FIG. 12 shows the characteristic of a six-section Tchbyscheff filter according to the embodiment of FIG. 10, with its center frequency F0 set to 876 MHz. The abscissa represents frequency deviation Δf (MHz)from the center frequency F0 and the ordinate transmission loss (dB). The characteristic shown is one that was obtained in the case where the dielectric block 50 in FIG. 10 was 13.5 mm in width and height and about 80 mm in length, the holes 51 to 56 and 61 to 65 were 4 mm in diameter andthe holes 57 and 58 were 2.5 mm in diameter. The transmission loss was about 1.2 dB at the center frequency F0. VSWR≦1.2, 6 dB and the bandwidth was 24 MHz.

The dielectric filter of the present invention is generally useful as a band-pass filter in the frequency range of the UHF band. Since the resonators are formed as a unitary structure by the dielectric block, the dielectric filter of the present invention is excellent in the resistance against vibration and shock, and it is easy to fabricate and small and lightweight. Accordingly, the filter of the present invention is of particular utility when employed as a diplexer for separating transmitted and received waves from each other in a mobile radio communication system,such as a vehicular radio communication system or the like.

It will be apparent that many modifications and variations may be effected without departing from the scope of the novel concepts of the present invention.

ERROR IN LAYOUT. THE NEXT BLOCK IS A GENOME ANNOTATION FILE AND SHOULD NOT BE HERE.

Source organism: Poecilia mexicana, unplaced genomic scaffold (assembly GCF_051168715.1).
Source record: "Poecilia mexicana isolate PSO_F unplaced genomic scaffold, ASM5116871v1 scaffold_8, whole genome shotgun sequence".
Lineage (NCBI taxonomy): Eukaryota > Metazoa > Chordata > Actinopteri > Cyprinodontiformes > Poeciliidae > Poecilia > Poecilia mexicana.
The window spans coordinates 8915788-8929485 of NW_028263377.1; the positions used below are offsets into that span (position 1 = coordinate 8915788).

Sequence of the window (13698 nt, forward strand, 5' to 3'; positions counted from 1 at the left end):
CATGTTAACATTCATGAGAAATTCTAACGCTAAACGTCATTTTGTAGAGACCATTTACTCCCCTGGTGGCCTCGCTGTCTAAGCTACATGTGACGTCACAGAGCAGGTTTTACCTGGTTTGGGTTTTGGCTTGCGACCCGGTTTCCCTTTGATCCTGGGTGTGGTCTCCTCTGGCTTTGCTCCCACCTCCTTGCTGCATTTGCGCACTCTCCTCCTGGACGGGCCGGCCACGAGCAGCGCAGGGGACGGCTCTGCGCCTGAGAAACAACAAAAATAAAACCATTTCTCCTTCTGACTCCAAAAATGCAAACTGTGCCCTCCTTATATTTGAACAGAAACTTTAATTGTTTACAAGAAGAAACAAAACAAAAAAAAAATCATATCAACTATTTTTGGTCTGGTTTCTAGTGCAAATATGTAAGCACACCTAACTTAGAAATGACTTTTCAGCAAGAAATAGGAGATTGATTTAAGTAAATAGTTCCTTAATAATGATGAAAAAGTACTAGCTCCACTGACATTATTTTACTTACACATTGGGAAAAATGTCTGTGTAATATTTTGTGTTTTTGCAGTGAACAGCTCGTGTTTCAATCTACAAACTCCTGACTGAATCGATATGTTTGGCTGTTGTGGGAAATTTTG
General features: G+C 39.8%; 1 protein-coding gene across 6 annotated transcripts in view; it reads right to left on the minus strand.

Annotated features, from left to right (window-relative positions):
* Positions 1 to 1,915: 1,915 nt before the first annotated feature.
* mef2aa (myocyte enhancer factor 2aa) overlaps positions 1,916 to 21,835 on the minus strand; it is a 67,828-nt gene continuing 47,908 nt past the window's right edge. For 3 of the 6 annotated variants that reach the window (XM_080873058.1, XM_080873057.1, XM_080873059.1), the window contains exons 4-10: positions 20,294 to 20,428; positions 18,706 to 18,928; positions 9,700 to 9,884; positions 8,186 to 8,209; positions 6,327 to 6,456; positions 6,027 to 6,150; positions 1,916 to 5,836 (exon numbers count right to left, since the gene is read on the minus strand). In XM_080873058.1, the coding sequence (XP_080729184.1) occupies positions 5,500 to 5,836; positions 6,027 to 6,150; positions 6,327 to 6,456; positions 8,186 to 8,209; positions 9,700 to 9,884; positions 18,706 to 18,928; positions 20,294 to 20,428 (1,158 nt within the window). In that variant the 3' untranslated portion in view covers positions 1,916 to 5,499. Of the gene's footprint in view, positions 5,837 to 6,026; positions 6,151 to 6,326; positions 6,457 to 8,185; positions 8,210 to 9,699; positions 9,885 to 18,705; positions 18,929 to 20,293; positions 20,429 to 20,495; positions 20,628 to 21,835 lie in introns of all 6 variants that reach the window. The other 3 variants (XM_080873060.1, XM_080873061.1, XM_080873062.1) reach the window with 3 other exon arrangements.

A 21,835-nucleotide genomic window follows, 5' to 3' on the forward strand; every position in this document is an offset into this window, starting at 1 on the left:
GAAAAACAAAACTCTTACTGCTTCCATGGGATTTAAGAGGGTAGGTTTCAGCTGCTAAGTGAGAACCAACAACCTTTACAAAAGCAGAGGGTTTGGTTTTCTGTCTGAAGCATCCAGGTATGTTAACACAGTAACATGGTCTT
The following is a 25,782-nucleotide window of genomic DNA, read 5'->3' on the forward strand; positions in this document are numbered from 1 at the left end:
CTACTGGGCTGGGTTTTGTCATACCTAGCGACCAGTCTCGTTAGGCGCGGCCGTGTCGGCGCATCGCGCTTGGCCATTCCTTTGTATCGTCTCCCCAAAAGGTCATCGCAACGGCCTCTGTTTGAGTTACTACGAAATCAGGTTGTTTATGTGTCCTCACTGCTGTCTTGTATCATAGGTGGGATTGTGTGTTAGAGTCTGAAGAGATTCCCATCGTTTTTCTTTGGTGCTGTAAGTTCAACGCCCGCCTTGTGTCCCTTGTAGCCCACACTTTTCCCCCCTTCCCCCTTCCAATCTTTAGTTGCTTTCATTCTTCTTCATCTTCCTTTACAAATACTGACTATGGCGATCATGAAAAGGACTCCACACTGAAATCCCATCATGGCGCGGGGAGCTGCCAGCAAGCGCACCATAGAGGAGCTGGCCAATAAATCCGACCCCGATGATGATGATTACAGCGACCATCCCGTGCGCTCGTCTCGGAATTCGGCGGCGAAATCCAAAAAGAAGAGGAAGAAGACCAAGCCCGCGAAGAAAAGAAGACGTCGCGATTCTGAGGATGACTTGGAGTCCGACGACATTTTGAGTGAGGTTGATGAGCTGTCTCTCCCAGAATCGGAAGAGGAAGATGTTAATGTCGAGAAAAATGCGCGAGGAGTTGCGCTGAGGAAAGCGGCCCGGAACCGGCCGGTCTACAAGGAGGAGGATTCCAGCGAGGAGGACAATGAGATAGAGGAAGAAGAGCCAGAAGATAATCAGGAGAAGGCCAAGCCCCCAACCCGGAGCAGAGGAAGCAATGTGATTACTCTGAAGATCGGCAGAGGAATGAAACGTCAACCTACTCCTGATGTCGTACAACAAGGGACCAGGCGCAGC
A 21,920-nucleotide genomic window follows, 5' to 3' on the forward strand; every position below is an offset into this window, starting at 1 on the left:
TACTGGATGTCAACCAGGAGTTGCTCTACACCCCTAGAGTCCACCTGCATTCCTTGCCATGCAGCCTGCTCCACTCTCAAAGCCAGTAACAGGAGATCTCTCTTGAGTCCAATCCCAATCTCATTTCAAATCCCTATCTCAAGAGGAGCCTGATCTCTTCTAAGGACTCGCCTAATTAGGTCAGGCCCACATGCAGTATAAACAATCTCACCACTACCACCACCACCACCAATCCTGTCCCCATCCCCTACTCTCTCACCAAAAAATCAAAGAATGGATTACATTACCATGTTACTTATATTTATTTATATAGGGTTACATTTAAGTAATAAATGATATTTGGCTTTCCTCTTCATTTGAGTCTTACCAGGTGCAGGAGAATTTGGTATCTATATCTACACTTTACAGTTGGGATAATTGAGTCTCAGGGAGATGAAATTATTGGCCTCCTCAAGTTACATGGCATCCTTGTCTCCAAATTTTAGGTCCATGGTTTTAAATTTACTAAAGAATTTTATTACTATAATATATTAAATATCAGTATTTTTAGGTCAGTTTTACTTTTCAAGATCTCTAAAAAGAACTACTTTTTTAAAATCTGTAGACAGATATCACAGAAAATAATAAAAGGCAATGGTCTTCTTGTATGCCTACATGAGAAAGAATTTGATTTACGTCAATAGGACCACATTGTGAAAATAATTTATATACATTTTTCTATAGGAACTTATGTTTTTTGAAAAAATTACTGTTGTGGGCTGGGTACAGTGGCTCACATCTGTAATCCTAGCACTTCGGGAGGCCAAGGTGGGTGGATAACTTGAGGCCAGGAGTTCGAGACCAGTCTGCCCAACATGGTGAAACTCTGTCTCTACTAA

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Referenced by
Citing PatentFiling datePublication dateApplicantTitle
US4596969 *May 8, 1985Jun 24, 1986Orion Industries, Inc.Interdigital duplexer with notch resonators
US4742562 *Jul 2, 1986May 3, 1988Motorola, Inc.Single-block dual-passband ceramic filter useable with a transceiver
US4768003 *Jul 17, 1987Aug 30, 1988Oki Electric Industry Co., Inc.Microwave filter
US4808951 *May 11, 1987Feb 28, 1989Oki Electric Industry Co., Ltd.Dielectric filter
US4890079 *Sep 19, 1988Dec 26, 1989Kokusai Denki Kabushiki KaishaDi-electric bandpass filter
US5010309 *Dec 22, 1989Apr 23, 1991Motorola, Inc.Ceramic block filter with co-fired coupling pins
US5151670 *Apr 10, 1991Sep 29, 1992Radio Frequency Systems, Inc.Duplexing filter
US5428325 *Dec 10, 1993Jun 27, 1995Allen Telecom Group, Inc.RF filters and multiplexers with resonator decouplers
US5446729 *Nov 1, 1993Aug 29, 1995Allen Telecom Group, Inc.Compact, low-intermodulation multiplexer employing interdigital filters
US5751199 *Jan 16, 1996May 12, 1998Trw Inc.Combline multiplexer with planar common junction input